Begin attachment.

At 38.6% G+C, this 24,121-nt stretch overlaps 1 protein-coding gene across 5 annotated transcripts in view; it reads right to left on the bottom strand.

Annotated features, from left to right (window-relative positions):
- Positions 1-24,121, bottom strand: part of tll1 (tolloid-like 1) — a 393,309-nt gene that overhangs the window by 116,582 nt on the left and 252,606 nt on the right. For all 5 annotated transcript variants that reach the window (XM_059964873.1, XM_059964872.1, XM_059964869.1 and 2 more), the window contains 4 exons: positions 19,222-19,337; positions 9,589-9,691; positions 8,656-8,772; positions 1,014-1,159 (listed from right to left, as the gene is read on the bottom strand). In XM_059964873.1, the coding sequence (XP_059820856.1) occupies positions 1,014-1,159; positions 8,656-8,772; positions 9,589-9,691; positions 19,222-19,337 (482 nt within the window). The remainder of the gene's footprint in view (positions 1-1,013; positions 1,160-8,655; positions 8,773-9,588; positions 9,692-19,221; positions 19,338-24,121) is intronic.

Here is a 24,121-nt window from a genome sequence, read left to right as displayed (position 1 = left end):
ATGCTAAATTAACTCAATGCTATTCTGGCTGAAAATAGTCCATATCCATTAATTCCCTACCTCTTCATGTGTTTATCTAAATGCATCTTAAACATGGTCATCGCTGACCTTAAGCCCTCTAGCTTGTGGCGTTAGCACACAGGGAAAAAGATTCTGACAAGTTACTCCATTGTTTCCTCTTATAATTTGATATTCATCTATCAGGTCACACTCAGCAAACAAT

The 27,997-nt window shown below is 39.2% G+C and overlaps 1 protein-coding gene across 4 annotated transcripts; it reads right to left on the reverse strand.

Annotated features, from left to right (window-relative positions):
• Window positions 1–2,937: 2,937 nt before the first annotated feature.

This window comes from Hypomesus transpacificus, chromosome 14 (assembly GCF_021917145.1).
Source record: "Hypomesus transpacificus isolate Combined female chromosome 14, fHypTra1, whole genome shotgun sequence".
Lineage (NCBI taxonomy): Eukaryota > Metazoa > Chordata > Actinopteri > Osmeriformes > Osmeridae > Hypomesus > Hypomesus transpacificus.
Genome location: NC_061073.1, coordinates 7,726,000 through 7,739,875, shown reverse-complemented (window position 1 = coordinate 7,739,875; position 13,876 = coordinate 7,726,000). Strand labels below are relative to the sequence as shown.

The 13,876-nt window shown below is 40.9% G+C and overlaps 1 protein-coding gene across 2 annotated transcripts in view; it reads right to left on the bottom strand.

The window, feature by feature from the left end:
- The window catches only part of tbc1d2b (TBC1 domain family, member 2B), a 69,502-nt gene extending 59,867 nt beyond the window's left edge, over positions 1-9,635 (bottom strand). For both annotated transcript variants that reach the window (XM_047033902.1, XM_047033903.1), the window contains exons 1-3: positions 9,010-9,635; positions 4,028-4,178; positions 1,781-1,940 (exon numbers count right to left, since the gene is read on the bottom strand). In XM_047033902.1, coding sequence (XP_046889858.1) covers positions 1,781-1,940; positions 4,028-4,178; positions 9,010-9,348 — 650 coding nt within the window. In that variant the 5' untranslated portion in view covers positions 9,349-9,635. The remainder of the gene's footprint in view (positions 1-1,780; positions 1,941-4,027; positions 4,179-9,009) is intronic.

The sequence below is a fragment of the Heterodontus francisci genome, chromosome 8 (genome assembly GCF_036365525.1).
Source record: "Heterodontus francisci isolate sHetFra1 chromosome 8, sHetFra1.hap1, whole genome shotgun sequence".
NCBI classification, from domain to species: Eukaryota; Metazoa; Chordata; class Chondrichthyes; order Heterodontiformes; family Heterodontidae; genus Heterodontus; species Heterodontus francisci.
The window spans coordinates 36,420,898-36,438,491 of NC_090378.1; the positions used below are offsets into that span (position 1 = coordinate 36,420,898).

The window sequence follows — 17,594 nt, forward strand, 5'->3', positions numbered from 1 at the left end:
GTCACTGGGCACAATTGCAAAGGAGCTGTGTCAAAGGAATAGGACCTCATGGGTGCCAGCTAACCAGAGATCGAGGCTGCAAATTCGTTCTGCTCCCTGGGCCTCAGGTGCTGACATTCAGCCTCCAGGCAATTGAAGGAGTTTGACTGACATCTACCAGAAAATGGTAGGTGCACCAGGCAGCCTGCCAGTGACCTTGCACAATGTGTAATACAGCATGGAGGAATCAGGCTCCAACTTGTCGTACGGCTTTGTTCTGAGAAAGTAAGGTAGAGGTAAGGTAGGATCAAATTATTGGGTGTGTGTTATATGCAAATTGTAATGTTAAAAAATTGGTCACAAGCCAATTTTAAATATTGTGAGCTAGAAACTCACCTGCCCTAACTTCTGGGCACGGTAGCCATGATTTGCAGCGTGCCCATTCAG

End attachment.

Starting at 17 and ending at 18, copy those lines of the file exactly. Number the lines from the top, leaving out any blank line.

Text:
Source record: "Heterodontus francisci isolate sHetFra1 chromosome 8, sHetFra1.hap1, whole genome shotgun sequence".
NCBI classification, from domain to species: Eukaryota; Metazoa; Chordata; class Chondrichthyes; order Heterodontiformes; family Heterodontidae; genus Heterodontus; species Heterodontus francisci.